Sixty years ago, India’s cricket Captain Nariman Contractor, better known in cricket circles as Nari Contractor, almost became the first fatal victim of a fast bowler’s bouncer in top level cricket. Facing the ferocious Charlie Griffith in a match against Barbados, the Indian captain ducked but could not avoid a short pitched thunderbolt from the huge Barbados fast bowler and was hit on the head.
He was immediately rushed to hospital where the doctors were at first unaware of the extent of his injury. It was at the insistence of the Indian team’s manager Ghulam Ahmed that a detailed medical examination was carried out in which it was revealed that the batsman’s skull had been fractured and an emergency surgery was done which saved his life. Later a titanium plate was also inserted in his head which kept him going for sixty years.
Now on medical advice that plate has been removed. The skin around the metal plate was disintegrating, said the doctors.
Reportedly the former captain is doing well after the surgery and his family and friends are hoping for a quick and complete recovery.
According to his son Hoshedar Contractor, who is also a cricketer and has represented the India under-19 side, his father is doing well after the surgery and is expected to be discharged from the hospital soon.
There are different accounts of how this near fatal tragedy happened. Mansur Ali Khan, Nawab of Pataudi, in his autobiography, The Tiger’s Tale, has described the incident vividly. He was an eyewitness to the incident. He was sitting in the pavilion as one of the team members when he saw his captain suffer the sickening blow to the head.
According to Pataudi, the ball pitched short and rose sharply and very fast. The Indian skipper who was a very experienced batter seemed unable to pick up the line of the ball for a fraction of a second. That was enough time for a short pitched ball to travel like a bullet and strike a near fatal blow. At the last moment Contractor seemed to see the ball heading for his face and turned away instinctively so the ball struck him on the back of the head.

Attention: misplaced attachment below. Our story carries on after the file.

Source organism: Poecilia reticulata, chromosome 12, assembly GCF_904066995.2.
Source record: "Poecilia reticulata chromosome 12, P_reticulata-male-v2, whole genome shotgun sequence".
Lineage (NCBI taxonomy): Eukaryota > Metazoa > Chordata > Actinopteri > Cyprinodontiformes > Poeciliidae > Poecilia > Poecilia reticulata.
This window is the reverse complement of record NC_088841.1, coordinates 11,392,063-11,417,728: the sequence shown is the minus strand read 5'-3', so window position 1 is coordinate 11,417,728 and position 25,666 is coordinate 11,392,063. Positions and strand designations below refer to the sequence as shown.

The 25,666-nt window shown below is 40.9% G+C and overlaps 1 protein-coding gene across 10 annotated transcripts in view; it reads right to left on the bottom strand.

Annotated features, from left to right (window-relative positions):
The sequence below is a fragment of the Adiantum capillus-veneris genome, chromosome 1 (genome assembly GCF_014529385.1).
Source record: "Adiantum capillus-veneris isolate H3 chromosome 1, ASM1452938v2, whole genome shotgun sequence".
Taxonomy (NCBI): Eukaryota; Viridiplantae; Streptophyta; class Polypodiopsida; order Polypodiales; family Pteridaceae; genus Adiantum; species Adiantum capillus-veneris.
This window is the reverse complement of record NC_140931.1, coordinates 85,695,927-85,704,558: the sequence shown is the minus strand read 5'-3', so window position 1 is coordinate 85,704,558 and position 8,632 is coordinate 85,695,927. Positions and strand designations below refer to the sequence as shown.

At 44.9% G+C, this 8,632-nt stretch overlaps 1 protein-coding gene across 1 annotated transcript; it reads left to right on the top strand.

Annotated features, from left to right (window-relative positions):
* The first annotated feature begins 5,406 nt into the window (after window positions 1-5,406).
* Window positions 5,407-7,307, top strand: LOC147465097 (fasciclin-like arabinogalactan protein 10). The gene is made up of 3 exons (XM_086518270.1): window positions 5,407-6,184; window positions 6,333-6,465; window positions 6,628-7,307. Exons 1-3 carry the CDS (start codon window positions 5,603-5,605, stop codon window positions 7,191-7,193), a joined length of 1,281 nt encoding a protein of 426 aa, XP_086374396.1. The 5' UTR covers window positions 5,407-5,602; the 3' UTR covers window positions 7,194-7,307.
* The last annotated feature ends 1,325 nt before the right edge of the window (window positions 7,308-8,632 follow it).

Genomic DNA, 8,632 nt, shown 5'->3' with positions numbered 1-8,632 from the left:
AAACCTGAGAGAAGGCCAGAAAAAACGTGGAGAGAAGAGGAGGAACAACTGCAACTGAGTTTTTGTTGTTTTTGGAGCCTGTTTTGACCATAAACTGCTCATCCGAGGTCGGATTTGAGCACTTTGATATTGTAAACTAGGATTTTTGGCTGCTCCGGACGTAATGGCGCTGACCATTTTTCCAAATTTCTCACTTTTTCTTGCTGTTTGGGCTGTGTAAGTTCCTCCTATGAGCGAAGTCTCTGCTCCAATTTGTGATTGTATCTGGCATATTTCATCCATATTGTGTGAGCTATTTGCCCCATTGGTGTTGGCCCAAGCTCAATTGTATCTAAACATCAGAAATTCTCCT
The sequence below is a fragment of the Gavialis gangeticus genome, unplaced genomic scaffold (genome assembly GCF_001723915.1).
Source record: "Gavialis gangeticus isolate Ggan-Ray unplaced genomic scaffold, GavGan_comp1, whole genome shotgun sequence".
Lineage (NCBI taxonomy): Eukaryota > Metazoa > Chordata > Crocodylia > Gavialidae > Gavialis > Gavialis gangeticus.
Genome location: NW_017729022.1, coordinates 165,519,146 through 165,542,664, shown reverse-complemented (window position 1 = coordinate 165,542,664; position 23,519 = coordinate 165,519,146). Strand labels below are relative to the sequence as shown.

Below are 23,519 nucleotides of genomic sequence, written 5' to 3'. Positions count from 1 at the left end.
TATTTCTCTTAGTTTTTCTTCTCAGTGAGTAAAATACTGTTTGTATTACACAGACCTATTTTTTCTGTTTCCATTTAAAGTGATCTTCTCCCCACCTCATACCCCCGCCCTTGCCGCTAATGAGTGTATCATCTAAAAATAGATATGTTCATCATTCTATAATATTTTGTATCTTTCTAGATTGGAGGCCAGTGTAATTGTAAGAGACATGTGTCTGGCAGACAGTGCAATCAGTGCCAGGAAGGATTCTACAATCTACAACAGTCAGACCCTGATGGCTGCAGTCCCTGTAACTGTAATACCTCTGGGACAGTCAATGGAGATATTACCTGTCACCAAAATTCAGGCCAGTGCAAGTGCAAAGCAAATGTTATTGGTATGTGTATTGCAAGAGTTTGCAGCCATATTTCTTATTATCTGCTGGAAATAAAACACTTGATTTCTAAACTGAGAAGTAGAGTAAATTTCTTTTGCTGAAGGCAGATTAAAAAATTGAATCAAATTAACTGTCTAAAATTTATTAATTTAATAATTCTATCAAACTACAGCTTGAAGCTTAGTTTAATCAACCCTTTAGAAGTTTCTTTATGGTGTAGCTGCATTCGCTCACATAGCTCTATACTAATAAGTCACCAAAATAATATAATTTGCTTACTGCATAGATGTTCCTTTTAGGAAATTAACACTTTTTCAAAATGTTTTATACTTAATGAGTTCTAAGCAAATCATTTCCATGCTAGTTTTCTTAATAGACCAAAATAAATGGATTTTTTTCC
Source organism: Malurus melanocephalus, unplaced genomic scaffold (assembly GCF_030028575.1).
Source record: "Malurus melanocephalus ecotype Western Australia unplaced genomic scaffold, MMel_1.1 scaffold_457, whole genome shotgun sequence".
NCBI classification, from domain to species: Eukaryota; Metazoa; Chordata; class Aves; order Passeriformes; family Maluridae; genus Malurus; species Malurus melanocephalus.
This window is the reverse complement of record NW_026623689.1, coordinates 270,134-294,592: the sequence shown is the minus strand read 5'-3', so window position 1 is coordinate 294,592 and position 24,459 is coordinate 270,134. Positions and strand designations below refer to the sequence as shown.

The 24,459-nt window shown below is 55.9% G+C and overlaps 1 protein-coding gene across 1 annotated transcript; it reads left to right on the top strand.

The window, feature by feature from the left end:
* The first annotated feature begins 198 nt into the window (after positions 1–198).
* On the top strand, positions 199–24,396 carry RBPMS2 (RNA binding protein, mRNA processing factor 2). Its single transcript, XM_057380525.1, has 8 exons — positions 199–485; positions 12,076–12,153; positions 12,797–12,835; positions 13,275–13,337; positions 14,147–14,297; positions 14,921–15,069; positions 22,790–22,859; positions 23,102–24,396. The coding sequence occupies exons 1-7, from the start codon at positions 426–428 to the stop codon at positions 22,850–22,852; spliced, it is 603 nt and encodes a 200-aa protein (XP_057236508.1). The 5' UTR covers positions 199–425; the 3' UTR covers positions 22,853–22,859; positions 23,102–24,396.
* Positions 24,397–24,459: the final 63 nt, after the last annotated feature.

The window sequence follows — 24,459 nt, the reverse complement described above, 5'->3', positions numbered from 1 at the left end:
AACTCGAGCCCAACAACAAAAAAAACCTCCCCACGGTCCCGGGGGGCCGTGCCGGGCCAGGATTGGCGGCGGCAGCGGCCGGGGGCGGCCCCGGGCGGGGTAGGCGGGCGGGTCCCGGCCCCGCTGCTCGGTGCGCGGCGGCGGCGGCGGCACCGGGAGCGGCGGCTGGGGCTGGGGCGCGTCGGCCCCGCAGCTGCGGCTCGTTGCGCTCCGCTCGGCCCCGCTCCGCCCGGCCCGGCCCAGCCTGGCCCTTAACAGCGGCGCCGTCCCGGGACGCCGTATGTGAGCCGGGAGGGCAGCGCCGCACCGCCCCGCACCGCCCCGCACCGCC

A little later his teammate Vijay Manjrekar too returned to the pavilion after being hit on the bridge of his nose which was bleeding heavily. Pataudi asked him how he was feeling and Manjrekar answered: “I cannot see anything.” But luckily, after a few minutes Manjrekar got back his vision.
We can only imagine the frightening scenario. Back then batters had no helmets or protective gear. Facing the speed demons bowling flat out on a bouncy track was like a never ending nightmare. Pataudi recalls in his book that when he went out to bat, the first delivery he had to face was from Charlie Griffith.
Pataudi just could not see the ball at all. But going by the bowler’s action and the position of his arm in the follow through, Pataudi could sense that the ball was outside the off stump. He failed to see the next two deliveries also and the fourth one sent his stumps cartwheeling out of the earth.
What made Charlie Griffith even scarier was the fact that he threw some deliveries. His bowling action was definitely suspect. It was not a strictly legal bowling action. But he did not throw every ball. In that case he could easily have been spotted. He just threw some deliveries randomly. Whether he did it deliberately or it was done unconsciously, nobody could tell.
But the local cricket fans in his native Barbados loved his aggressive bowling style and attitude. He was their hero. Very few umpires had the guts to disregard the wrath of the spectators and pull up Griffith for his faulty bowling action. But Pataudi has mentioned that later in this same match the umpire Cortez Jordan did display his own band of courage by calling no ball when Griffith (who was sometimes called Chucker Charlie because of his throwing) bowled a delivery with a suspect action. A few years later, English umpire Arthur Fagg also pulled him up for throwing.
It was dangerous incidents such as these which led to batsmen experimenting with different types of protective gear. The early helmets were far different from the well made ones we see today. The early helmets were heavy and uncomfortable. In 1977 England captain Dennis Amiss used a custom made motorcycle helmet redesigned to suit the needs of cricket. Sunil Gavaskar fashioned a metal skull cap which he wore beneath his hat.
But the deaths of George Summers of Nottinghamshire in 1970, Ian Folley of Lancashire in 1993 and later Raman Lamba of India, have made it imperative for batters and close-in fielders to wear helmets. Now we have excellent helmets which provide very good protection for the head.
If only these had existed in the 1960s, Nari Contractor would not have to undergo the ordeal that he did. It put an end to his flourishing cricket career and he paid the price for someone else’s deed. However, now that he has again gone through a surgery and seems to be recovering well, cricket fans would no doubt wish this fighter best of luck and a fruitful life.
Abhijit Sen Gupta is a seasoned journalist who writes on Sports and various other subjects.